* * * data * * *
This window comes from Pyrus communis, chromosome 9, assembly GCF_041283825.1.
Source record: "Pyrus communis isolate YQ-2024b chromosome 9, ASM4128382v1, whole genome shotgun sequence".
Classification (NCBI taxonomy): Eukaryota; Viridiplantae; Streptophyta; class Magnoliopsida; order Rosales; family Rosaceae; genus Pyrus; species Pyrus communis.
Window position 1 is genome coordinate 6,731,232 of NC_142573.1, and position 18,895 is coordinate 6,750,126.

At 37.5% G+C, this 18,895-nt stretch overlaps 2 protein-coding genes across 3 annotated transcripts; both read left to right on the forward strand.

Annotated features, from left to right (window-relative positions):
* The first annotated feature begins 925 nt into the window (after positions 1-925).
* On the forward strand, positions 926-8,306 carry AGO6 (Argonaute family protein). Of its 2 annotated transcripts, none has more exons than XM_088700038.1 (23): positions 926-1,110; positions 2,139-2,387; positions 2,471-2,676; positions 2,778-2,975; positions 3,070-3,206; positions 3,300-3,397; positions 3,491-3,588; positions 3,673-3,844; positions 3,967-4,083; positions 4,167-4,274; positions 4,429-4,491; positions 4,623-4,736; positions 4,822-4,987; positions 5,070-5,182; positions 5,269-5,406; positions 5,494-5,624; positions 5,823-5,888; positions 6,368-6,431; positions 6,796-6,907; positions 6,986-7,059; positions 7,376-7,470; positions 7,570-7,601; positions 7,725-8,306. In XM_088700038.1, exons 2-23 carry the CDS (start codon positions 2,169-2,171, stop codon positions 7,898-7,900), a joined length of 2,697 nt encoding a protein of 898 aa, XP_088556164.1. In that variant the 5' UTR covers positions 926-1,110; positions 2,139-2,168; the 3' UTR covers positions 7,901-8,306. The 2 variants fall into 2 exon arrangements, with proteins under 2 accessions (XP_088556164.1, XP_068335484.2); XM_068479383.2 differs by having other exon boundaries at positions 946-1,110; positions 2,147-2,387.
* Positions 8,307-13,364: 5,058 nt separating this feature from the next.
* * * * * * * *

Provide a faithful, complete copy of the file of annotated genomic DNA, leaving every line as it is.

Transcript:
This window comes from Pyrus communis, chromosome 9, assembly GCF_041283825.1.
Source record: "Pyrus communis isolate YQ-2024b chromosome 9, ASM4128382v1, whole genome shotgun sequence".
Classification (NCBI taxonomy): Eukaryota; Viridiplantae; Streptophyta; class Magnoliopsida; order Rosales; family Rosaceae; genus Pyrus; species Pyrus communis.
Window position 1 is genome coordinate 6,731,232 of NC_142573.1, and position 18,895 is coordinate 6,750,126.

At 37.5% G+C, this 18,895-nt stretch overlaps 2 protein-coding genes across 3 annotated transcripts; both read left to right on the forward strand.

Annotated features, from left to right (window-relative positions):
* The first annotated feature begins 925 nt into the window (after positions 1-925).
* On the forward strand, positions 926-8,306 carry AGO6 (Argonaute family protein). Of its 2 annotated transcripts, none has more exons than XM_088700038.1 (23): positions 926-1,110; positions 2,139-2,387; positions 2,471-2,676; positions 2,778-2,975; positions 3,070-3,206; positions 3,300-3,397; positions 3,491-3,588; positions 3,673-3,844; positions 3,967-4,083; positions 4,167-4,274; positions 4,429-4,491; positions 4,623-4,736; positions 4,822-4,987; positions 5,070-5,182; positions 5,269-5,406; positions 5,494-5,624; positions 5,823-5,888; positions 6,368-6,431; positions 6,796-6,907; positions 6,986-7,059; positions 7,376-7,470; positions 7,570-7,601; positions 7,725-8,306. In XM_088700038.1, exons 2-23 carry the CDS (start codon positions 2,169-2,171, stop codon positions 7,898-7,900), a joined length of 2,697 nt encoding a protein of 898 aa, XP_088556164.1. In that variant the 5' UTR covers positions 926-1,110; positions 2,139-2,168; the 3' UTR covers positions 7,901-8,306. The 2 variants fall into 2 exon arrangements, with proteins under 2 accessions (XP_088556164.1, XP_068335484.2); XM_068479383.2 differs by having other exon boundaries at positions 946-1,110; positions 2,147-2,387.
* Positions 8,307-13,364: 5,058 nt separating this feature from the next.